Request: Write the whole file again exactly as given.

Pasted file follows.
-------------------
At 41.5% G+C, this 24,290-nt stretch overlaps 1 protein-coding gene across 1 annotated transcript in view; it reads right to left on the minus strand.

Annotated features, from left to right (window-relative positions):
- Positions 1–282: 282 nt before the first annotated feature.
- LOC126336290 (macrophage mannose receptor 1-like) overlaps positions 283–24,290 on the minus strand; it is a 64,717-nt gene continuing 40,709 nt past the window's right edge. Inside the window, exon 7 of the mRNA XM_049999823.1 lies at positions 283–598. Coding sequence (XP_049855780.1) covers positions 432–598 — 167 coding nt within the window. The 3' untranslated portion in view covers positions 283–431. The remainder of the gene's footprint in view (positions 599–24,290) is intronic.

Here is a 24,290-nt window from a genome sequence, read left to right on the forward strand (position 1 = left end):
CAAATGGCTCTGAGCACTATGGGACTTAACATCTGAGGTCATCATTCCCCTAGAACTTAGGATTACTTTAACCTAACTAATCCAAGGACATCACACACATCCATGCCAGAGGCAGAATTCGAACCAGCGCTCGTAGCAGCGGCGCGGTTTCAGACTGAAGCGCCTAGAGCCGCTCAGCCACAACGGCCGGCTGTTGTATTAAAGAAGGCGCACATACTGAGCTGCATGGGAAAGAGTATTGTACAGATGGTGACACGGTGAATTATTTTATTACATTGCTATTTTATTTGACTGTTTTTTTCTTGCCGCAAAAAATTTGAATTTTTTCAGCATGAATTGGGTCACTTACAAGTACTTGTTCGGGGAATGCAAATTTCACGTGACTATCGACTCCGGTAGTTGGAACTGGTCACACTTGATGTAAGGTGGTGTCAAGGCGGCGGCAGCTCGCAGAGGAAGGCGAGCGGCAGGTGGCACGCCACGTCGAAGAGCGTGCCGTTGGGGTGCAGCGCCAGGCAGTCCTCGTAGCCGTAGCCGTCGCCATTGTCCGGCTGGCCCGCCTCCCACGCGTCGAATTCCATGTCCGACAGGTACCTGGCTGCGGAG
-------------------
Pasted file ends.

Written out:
At 41.5% G+C, this 24,290-nt stretch overlaps 1 protein-coding gene across 1 annotated transcript in view; it reads right to left on the minus strand.

Annotated features, from left to right (window-relative positions):
- Positions 1–282: 282 nt before the first annotated feature.
- LOC126336290 (macrophage mannose receptor 1-like) overlaps positions 283–24,290 on the minus strand; it is a 64,717-nt gene continuing 40,709 nt past the window's right edge. Inside the window, exon 7 of the mRNA XM_049999823.1 lies at positions 283–598. Coding sequence (XP_049855780.1) covers positions 432–598 — 167 coding nt within the window. The 3' untranslated portion in view covers positions 283–431. The remainder of the gene's footprint in view (positions 599–24,290) is intronic.

Here is a 24,290-nt window from a genome sequence, read left to right on the forward strand (position 1 = left end):
CAAATGGCTCTGAGCACTATGGGACTTAACATCTGAGGTCATCATTCCCCTAGAACTTAGGATTACTTTAACCTAACTAATCCAAGGACATCACACACATCCATGCCAGAGGCAGAATTCGAACCAGCGCTCGTAGCAGCGGCGCGGTTTCAGACTGAAGCGCCTAGAGCCGCTCAGCCACAACGGCCGGCTGTTGTATTAAAGAAGGCGCACATACTGAGCTGCATGGGAAAGAGTATTGTACAGATGGTGACACGGTGAATTATTTTATTACATTGCTATTTTATTTGACTGTTTTTTTCTTGCCGCAAAAAATTTGAATTTTTTCAGCATGAATTGGGTCACTTACAAGTACTTGTTCGGGGAATGCAAATTTCACGTGACTATCGACTCCGGTAGTTGGAACTGGTCACACTTGATGTAAGGTGGTGTCAAGGCGGCGGCAGCTCGCAGAGGAAGGCGAGCGGCAGGTGGCACGCCACGTCGAAGAGCGTGCCGTTGGGGTGCAGCGCCAGGCAGTCCTCGTAGCCGTAGCCGTCGCCATTGTCCGGCTGGCCCGCCTCCCACGCGTCGAATTCCATGTCCGACAGGTACCTGGCTGCGGAG